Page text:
Skull Room (Chauvet cave) (2008/2008) by L. Guichard/Perazio/smergcGrotte Chauvet - UNESCO World Heritage Site
A natural extension of the Hillaire Chamber, the Skull Chamber resembles an amphitheater with natural tiers that act like clay benches surrounding this space. Bears have hibernated in this chamber, shown through evidence of the many bones on the benches and floors.
Some black figures (reindeer, mammoths, and big cat) adorn the walls and the vaulted ceilings. A rare representation of a muskox (ovibos) is difficult to distinguish on the wall at the back of the chamber. Three big fighting mammoths were scratched out by hand. This panel is nearly 10 ft long and 8 ft high. The mammoths are depicted amid intertwined pillars and alcoves evoking the bodies of these animals.
Skull Room (Chauvet Cave) (2008/2008) by L. Guichard/Perazio/smergcGrotte Chauvet - UNESCO World Heritage Site
A cave bear skull placed by Paleolithic people on a limestone block occupies the center of the chamber. In this dark space, your eye is instinctively captured by the whiteness of the skull.
Cave Bear Skull (Chauvet Cave) (2008/2008) by L. Guichard/Perazio/smergcGrotte Chauvet - UNESCO World Heritage Site
At the periphery of this installation are around 50 other skulls whose origin is impossible to know. Did people leave them there? Were they displaced by natural processes such as runoff, or jostled by bears moving on the benches?
The Lattices Gallery
In the extension of the Skull Chamber, there is a confined space that requires crouching for the first few yards.
It is in this chamber that there are perfectly-preserved human footprints from a child's bare feet date to more than 21,000 years ago (date of the final and complete closure of the cave).
Engraved horse in the Salle des Croisillons (Chauvet cave, Ardèche) by J. ClottesGrotte Chauvet - UNESCO World Heritage Site
The chamber's vaulted ceiling also has imprints. A panel of over six-and-a-half feet depicts a horse and two mammoths. Traced by fingers on a surface of yellowish and often weathered walls (vermiculation facies), the person who designed these animals probably did so with two fingers stuck together. Indeed, the lines forming the bodies of animals seem split.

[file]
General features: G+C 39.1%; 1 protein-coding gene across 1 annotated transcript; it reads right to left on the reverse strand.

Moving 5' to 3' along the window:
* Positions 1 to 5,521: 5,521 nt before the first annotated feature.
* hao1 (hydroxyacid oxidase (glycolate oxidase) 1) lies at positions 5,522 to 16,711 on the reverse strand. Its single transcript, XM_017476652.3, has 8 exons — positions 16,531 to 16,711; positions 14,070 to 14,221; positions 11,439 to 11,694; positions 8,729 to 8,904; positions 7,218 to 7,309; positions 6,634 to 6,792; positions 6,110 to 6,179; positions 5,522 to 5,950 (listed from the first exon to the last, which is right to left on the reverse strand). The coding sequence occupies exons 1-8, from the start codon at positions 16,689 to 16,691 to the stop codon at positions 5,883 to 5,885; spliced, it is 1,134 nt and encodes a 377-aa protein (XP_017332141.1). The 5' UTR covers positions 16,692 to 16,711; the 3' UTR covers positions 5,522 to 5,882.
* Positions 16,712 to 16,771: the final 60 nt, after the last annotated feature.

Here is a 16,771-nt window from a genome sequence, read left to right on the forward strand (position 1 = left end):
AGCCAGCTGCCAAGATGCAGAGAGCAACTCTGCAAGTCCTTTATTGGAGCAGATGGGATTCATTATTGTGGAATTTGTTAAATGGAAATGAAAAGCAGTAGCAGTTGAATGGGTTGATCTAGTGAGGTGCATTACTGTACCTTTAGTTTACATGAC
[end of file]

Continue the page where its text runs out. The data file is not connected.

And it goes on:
Finally, this chamber owes its name to the existence of lattices engraved on the rock and slightly masked by recent calcite development. These latticed symbols are associated with the Aurignacian culture. In particular, they decorate the flanks of some animal sculptures from the Swabian Alps dating from the same age as the parietal art of the Chauvet Cave.
Feline Fresco (Chauvet Cave, Ardèche) (2008/2008) by L. Guichard/Perazio/smergcGrotte Chauvet - UNESCO World Heritage Site
The Syndicat mixte de l'Espace de restitution de la grotte Chauvet (Public Union to manage the Chauvet Cave/SMERGC) thanks the Ministry of Culture and Communication. This exhibition was created as part of an agreement linking these two partners to promote the Chauvet Cave and its geographical and historical context.
SMERGC is the designer, developer and owner of the La Grotte Chauvet 2 site (formerly known as Caverne du Pont d'Arc). It prepared and defended the application package of the Chauvet Cave for inclusion in the UNESCO World Heritage List.
SMERGC also thanks Google Arts & Culture.